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Starters or relievers? Orioles pitchers Tyler Wells, DL Hall enter offseason with questions about future roles

After overcoming midseason adversity, Orioles pitchers Tyler Wells and DL Hall both said they believed the odysseys they trekked in 2023 would be good for them in the long run.

They both started the year as starting pitchers, took steps back to lower levels because of fatigue and ended the season as reliable relievers in Baltimore’s bullpen.

Despite the growth from their respective journeys in 2023, Wells and Hall will likely begin the 2024 campaign in the same murky roles they were in last spring training: as starting rotation candidates who are also attractive options to be moved to the bullpen.

The two pitchers might have overcome similar challenges in 2023, but their approaches to the rotation competition during spring training couldn’t have been more different. Wells didn’t want to talk about it, while Hall said he fed off the “doubt” from those who didn’t believe he could be a starter. They could be in the same position when they report to spring training in four months.

Orioles executive vice president and general manager Mike Elias said during his end-of-season news conference that he wouldn’t comment about specific players’ roles in 2024.

“I’m going to plead the fifth again,” he said when asked about Wells’ and Hall’s future.

However, Elias then acknowledged and praised them both for how they cleared their hurdles — Wells his second-half fatigue, Hall his early season velocity dip — to help the Orioles down the stretch.

As the Orioles spent most of the second half as the American League’s best team, it might have been easy to forget that Wells was an integral part of how they won so many games. In the first half, the 6-foot-8 right-hander was the club’s best starting pitcher and a legitimate candidate to make the All-Star team with a 3.18 ERA and MLB-best 0.927 WHIP, allowing two or fewer runs in 12 of his 17 first-half starts.

But the 104 2/3 innings he pitched before the All-Star break in early July were more than he’d recorded in a year since 2018 — the season before he underwent the Tommy John elbow reconstruction that altered the path of his career. He struggled once the second half began, as Elias later said he “hit a wall.” The Orioles demoted him to Double-A and he pitched only 14 2/3 innings over the next eight weeks, later transitioning to a relief role in Triple-A.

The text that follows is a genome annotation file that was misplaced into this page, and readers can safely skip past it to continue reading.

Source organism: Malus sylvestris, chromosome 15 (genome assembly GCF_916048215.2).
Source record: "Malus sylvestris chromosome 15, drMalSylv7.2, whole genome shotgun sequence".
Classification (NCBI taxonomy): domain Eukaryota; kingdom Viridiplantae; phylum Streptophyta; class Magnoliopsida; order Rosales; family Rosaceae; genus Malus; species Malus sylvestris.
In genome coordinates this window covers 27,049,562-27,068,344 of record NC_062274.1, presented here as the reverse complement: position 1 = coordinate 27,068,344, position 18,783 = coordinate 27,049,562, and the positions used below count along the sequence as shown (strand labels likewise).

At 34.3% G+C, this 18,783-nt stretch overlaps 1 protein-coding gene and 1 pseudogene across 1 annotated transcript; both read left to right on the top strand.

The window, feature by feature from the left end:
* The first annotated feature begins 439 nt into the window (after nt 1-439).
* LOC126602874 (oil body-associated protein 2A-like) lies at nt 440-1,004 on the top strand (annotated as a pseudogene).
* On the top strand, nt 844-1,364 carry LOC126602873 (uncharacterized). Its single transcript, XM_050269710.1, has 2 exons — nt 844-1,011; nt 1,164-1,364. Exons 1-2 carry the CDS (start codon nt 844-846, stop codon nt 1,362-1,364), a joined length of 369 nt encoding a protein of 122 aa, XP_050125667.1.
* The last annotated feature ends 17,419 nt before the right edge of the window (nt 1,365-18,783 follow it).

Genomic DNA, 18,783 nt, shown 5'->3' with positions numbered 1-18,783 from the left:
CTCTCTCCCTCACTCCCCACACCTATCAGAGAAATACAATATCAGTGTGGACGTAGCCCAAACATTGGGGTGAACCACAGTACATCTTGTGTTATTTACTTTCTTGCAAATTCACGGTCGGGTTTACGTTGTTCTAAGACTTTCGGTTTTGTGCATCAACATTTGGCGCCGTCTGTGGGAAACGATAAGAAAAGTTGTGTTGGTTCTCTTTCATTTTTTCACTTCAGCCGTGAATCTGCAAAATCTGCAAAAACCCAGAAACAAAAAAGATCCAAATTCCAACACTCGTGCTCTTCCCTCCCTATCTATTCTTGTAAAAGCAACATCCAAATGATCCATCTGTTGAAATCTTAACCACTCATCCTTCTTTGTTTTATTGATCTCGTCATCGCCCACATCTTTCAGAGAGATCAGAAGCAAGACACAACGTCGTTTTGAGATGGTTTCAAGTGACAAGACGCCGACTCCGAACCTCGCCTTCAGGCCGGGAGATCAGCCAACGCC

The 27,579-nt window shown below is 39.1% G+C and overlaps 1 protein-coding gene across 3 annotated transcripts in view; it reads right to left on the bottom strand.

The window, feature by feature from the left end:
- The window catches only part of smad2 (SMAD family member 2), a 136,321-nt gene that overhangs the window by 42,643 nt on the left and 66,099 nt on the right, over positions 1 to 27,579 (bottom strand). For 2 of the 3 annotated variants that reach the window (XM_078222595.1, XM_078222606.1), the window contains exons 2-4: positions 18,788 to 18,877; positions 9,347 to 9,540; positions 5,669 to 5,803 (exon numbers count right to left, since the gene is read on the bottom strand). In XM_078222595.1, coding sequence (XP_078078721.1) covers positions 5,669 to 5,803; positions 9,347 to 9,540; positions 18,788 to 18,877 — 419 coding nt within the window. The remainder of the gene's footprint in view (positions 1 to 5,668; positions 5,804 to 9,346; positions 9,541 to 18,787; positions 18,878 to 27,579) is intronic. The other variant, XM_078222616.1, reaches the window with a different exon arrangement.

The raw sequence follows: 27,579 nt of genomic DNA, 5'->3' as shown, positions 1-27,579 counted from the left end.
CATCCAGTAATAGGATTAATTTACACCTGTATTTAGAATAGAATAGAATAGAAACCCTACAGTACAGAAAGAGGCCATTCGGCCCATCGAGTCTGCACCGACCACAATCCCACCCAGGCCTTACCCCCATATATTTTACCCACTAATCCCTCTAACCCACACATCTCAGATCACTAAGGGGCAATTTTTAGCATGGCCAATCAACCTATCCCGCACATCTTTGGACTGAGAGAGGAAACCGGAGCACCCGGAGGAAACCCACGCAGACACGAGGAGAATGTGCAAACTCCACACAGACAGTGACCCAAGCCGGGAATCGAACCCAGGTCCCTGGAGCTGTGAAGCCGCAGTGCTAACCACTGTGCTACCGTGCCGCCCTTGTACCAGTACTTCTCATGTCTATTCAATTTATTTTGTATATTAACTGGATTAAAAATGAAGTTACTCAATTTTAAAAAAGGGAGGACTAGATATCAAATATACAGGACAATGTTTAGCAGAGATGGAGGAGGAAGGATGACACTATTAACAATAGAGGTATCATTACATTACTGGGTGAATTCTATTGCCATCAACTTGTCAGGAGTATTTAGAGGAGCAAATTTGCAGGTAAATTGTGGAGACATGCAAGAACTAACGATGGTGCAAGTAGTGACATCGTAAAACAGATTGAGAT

When he returned in late September, he was thrust into one of the highest-leverage moments of the Orioles’ season, saving their AL East-clinching win over the Boston Red Sox. He didn’t allow a run in seven appearances, the final three coming in the AL Division Series against the Texas Rangers.

“To get through that and then come up and then pitch like nails in a playoff race at a time when he was badly needed was inspiring to watch,” Elias said. “I wasn’t surprised. I mean, I know what he’s wired like, and I wasn’t surprised. We were counting on him, and he came through.”

Hall’s first half wasn’t as excellent as Wells’, as the left-hander pitched through diminished velocity that stemmed from his inability to weight train in the offseason because of lower back discomfort. That injury delayed his spring training, and Hall opened the year in Triple-A. In June, he took a step back to regain his velocity, going down to the team’s facility in Sarasota, Florida, to focus on building strength.

That strategy worked, and when he returned to the mound as a reliever, he had his old heater back. He was called up to aid the Orioles’ bullpen after closer Félix Bautista injured his elbow and went 3-0 with a 3.26 ERA in 19 1/3 innings, including pitching in both of Baltimore’s clinch victories and two scoreless outings in the playoffs.

“DL … going to Florida and just being off the grid and just getting it all together at the exact perfect moment when we needed him most, is one of the many things that I’m very proud of with this group of guys,” Elias said.

“We haven’t even discussed, honestly, DL’s role next year,” manager Brandon Hyde said. “I’m just so excited about how he threw the ball in September and how he threw the ball on the national stage. Whatever we decide to do with him, he’s going to be a huge part of our team next year.”

With Kyle Bradish, Grayson Rodriguez, John Means, Dean Kremer and potentially an offseason acquisition ahead of Wells and Hall on the pecking order, it could make sense to keep them both in the bullpen. At the same time, though, Wells’ success as a big league starter and Hall’s excellent pitch arsenal and top prospect status could make it difficult to relegate them to lesser roles.

One factor that will be different next spring is Bautista’s absence and the potential need of a closer. With Bautista out for all of 2024 after undergoing Tommy John surgery earlier this month, the Orioles will need to fill what Elias called a “massive hole.” If Baltimore doesn’t address the need in free agency or via trade, Wells and Hall could be options to step into Bautista’s large shoes.

Wells, a Rule 5 draft pick, was a reliever as a rookie in 2021 and served as the team’s closer in September. Hall saved one game last season and finished three others this year, but his high-90s mph fastball and wicked offspeed stuff could make him a viable candidate.

Either way, the roles the two pitchers serve and who closes games will likely be some of the biggest questions facing the Orioles next spring.

“It’s going to be tough to replace him,” Elias said of Bautista, “so we’re going to bring all of our brain power towards answering that question.”

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